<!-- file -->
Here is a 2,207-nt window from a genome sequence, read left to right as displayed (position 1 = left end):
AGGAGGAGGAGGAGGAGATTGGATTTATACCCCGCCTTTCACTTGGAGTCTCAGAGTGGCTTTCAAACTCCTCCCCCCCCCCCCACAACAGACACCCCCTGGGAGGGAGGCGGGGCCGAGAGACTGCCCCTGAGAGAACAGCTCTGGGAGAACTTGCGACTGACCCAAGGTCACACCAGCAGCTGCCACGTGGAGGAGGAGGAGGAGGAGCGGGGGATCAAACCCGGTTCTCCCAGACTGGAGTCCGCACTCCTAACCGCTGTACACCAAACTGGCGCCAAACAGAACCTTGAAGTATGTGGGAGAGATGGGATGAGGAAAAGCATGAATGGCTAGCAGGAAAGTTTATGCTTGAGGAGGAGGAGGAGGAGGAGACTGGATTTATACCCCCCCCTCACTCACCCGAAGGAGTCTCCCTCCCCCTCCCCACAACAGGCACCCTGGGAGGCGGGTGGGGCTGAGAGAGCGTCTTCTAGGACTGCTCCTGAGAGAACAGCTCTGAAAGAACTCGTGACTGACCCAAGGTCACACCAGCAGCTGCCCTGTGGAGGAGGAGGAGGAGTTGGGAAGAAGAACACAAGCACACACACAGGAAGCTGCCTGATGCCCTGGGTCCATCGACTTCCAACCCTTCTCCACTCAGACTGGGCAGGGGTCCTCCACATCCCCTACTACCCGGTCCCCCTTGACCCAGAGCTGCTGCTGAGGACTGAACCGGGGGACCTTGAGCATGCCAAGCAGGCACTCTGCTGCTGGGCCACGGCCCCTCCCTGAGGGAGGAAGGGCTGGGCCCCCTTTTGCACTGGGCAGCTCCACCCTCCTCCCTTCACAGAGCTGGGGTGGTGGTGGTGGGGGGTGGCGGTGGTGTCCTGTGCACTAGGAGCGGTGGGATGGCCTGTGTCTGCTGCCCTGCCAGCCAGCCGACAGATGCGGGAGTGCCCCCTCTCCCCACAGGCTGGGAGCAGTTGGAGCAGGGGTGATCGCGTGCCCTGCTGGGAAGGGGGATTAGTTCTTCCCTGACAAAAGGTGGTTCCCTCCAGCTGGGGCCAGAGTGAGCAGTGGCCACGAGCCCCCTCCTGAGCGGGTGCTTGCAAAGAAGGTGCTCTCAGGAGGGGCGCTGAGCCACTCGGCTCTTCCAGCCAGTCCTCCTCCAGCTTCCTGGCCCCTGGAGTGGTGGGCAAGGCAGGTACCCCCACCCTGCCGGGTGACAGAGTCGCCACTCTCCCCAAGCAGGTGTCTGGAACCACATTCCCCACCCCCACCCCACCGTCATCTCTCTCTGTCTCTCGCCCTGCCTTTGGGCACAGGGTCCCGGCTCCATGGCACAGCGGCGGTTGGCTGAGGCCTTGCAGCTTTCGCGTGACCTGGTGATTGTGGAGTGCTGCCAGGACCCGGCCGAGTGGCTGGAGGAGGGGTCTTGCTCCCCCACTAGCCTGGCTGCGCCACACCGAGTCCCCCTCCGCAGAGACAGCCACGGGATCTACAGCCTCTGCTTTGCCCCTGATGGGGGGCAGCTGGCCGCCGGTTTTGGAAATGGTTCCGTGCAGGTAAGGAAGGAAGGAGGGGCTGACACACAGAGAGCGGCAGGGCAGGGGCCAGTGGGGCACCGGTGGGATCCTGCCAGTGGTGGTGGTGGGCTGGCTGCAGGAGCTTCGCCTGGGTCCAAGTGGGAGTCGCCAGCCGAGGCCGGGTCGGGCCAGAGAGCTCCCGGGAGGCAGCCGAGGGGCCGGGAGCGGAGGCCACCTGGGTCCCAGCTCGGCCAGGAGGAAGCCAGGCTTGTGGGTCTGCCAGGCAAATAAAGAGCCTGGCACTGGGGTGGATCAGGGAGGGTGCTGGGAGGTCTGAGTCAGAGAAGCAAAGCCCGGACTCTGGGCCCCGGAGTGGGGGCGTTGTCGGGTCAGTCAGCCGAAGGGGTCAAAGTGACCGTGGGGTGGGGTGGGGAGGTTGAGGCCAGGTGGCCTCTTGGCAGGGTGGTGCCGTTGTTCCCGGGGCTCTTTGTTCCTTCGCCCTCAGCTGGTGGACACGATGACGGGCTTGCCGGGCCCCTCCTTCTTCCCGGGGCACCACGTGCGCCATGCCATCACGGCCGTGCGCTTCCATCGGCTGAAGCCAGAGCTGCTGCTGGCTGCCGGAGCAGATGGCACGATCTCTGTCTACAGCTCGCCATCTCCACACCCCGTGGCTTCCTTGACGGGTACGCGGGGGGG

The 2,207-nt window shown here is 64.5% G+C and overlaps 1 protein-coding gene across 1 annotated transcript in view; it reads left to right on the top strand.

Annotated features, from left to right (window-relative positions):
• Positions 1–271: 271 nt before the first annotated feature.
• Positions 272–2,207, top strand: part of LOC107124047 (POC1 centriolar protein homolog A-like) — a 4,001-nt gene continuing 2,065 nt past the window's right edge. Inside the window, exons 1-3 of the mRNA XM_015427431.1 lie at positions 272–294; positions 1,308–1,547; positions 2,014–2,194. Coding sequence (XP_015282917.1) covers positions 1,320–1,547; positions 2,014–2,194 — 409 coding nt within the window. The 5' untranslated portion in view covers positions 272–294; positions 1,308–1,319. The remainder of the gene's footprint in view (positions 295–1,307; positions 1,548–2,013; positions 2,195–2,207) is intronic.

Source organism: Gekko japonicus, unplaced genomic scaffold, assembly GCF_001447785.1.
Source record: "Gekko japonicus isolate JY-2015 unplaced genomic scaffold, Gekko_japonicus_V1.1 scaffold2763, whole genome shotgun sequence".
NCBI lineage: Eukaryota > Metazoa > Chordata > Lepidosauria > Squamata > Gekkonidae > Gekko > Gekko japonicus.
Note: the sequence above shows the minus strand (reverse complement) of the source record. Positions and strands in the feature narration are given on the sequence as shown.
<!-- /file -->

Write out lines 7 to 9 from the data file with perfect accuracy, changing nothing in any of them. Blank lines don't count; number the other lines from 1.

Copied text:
Source organism: Gekko japonicus, unplaced genomic scaffold, assembly GCF_001447785.1.
Source record: "Gekko japonicus isolate JY-2015 unplaced genomic scaffold, Gekko_japonicus_V1.1 scaffold2763, whole genome shotgun sequence".
NCBI lineage: Eukaryota > Metazoa > Chordata > Lepidosauria > Squamata > Gekkonidae > Gekko > Gekko japonicus.